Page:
Given that I find myself repeatedly discussing the above issues with dementia caregivers, I’ll be looking for apps that can support caregivers and clinicians in these arenas. Specifically, I’m looking for apps that:
- Make it easy for families to maintain an accurate and up-to-date medication list. Ideally this would be easy even if the patient sees multiple providers or uses multiple pharmacies (both situations are common among the elderly). It should also be very easy to enter medications and dosages, as well as update the list.
- What I really hope to find are apps that don’t require laborious manual entry of long drug names and dosages. If I can snap a picture of a check, why can’t caregivers snap a picture of their prescriptions and have the medication entered into their list?
- Make it easy for families to share the list with clinicians. I once had a young caregiver hand me her smartphone, so that I could copy the medication list. Which of course was not formatted for the use of clinicians. (All the meds were organized by “morning meds,” “noon meds,” “evening meds,” which is handy for the caregiver but a pain for the busy clinician.)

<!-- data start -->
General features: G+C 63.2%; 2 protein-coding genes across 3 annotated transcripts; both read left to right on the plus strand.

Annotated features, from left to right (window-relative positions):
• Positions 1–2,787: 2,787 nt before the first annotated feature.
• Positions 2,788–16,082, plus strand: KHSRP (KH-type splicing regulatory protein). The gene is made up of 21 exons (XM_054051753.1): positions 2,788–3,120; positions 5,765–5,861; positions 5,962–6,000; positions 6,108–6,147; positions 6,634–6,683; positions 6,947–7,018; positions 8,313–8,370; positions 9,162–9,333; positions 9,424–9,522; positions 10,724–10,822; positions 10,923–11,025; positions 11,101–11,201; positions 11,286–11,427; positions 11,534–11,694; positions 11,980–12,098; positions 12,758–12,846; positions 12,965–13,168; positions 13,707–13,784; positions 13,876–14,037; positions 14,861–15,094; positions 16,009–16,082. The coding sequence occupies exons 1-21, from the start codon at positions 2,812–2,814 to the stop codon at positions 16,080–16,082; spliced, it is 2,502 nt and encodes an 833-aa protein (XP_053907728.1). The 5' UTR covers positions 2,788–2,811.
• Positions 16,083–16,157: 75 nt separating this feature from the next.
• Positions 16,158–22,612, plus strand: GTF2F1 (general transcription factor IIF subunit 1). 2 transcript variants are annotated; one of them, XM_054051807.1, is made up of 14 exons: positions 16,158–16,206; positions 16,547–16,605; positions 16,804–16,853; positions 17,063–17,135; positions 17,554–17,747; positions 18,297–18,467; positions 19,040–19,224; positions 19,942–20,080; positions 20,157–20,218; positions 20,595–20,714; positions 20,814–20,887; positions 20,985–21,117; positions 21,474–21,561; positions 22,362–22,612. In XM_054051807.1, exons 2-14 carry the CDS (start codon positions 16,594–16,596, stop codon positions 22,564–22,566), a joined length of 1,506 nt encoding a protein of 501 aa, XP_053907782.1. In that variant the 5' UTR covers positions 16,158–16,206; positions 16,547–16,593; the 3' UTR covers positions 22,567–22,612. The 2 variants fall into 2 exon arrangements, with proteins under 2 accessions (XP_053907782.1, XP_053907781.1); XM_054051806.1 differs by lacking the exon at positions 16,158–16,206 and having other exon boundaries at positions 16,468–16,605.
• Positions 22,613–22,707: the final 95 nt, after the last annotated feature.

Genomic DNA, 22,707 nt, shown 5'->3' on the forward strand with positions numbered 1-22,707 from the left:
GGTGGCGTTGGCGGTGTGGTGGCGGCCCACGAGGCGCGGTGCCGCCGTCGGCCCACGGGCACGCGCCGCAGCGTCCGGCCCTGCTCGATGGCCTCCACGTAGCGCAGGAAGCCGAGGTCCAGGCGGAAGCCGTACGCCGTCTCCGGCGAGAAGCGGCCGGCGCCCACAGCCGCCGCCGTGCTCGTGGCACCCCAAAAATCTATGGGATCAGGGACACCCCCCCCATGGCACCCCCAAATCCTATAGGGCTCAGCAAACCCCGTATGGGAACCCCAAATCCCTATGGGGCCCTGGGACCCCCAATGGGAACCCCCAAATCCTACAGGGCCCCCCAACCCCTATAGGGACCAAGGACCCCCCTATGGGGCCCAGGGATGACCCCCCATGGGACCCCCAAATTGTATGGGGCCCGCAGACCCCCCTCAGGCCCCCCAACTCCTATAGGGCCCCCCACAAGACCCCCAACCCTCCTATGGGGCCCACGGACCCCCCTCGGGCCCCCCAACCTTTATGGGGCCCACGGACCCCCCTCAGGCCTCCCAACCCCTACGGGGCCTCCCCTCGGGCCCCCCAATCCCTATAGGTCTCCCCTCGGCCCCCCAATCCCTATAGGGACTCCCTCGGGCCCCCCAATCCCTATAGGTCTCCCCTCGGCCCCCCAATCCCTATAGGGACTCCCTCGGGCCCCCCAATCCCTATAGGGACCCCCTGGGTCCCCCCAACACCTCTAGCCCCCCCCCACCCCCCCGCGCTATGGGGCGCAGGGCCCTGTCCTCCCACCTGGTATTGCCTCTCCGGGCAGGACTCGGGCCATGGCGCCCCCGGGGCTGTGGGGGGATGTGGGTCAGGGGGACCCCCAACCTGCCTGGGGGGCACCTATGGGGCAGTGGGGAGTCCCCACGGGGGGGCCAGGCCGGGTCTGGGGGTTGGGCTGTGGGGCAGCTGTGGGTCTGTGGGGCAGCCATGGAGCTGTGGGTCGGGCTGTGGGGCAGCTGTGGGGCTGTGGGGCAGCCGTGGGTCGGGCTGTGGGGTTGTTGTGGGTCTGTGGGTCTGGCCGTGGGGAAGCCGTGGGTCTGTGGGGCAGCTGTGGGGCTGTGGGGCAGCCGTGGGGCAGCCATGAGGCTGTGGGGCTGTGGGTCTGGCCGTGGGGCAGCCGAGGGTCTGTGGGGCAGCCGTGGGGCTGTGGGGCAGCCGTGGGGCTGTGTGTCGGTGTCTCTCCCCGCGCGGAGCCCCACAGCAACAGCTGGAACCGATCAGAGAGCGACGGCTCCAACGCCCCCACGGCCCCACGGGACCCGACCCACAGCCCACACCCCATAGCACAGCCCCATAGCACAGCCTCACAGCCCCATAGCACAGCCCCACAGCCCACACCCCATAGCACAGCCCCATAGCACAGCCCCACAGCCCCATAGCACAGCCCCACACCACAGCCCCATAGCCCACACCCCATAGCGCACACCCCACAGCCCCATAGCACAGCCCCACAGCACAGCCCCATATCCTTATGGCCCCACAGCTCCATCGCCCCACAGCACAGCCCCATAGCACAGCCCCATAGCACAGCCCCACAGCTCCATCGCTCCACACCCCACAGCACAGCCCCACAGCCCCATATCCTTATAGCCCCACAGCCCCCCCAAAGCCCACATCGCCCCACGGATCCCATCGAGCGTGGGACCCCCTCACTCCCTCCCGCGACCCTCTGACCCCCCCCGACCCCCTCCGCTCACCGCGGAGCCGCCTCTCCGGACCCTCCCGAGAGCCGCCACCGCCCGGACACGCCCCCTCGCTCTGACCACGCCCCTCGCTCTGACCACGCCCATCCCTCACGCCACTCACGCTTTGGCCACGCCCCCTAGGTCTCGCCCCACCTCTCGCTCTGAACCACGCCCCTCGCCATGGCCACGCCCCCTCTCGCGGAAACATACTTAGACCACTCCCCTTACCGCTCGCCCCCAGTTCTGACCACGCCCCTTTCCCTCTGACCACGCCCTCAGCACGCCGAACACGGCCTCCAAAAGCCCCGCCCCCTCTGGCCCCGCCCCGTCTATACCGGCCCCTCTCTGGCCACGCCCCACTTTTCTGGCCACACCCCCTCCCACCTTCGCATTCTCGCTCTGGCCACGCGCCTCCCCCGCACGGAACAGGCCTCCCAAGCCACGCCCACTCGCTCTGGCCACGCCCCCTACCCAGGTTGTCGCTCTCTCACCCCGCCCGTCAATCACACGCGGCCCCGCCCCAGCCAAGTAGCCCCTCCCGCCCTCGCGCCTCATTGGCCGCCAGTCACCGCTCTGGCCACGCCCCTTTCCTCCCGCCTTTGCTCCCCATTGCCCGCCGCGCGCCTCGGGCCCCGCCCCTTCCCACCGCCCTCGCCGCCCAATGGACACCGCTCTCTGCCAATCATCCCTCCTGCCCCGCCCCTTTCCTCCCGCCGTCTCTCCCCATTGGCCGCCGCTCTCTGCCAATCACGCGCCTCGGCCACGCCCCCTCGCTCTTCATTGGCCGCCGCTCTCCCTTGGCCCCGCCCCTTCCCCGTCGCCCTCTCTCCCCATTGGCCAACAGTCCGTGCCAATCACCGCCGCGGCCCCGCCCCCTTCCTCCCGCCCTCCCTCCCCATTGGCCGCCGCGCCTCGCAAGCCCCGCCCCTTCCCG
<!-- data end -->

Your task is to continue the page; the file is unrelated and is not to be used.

- At a minimum, it should be easy to print a medication list that can be handed to a clinician. Paper is not yet so outdated; every doctor’s office is equipped to scan paper and enter into its electronic record system.
- Make it easy for caregivers to track the use of “as-needed” medications. A good tool should treat “as needed” medications differently from the others on the list. I would love to find something that encourages caregivers to note when these “as needed” medications are used.
- Bonus if the tool includes a little text field so that caregivers can note how the patient felt after using the medication. (We clinicians need to know whether we are getting successful symptom control or not.)
- Big bonus if the tool can summarize how much “as needed” medication was used over a given interval, either via text or graphic. I have in the past had caregivers keep time charts to track when they gave pain medication for an elderly person with advanced arthritis, and then found myself laboriously counting how many doses in a day, in a week, all in order to adjust the person’s long-acting pain medication. Surely tech tools can make this a little easier for all involved.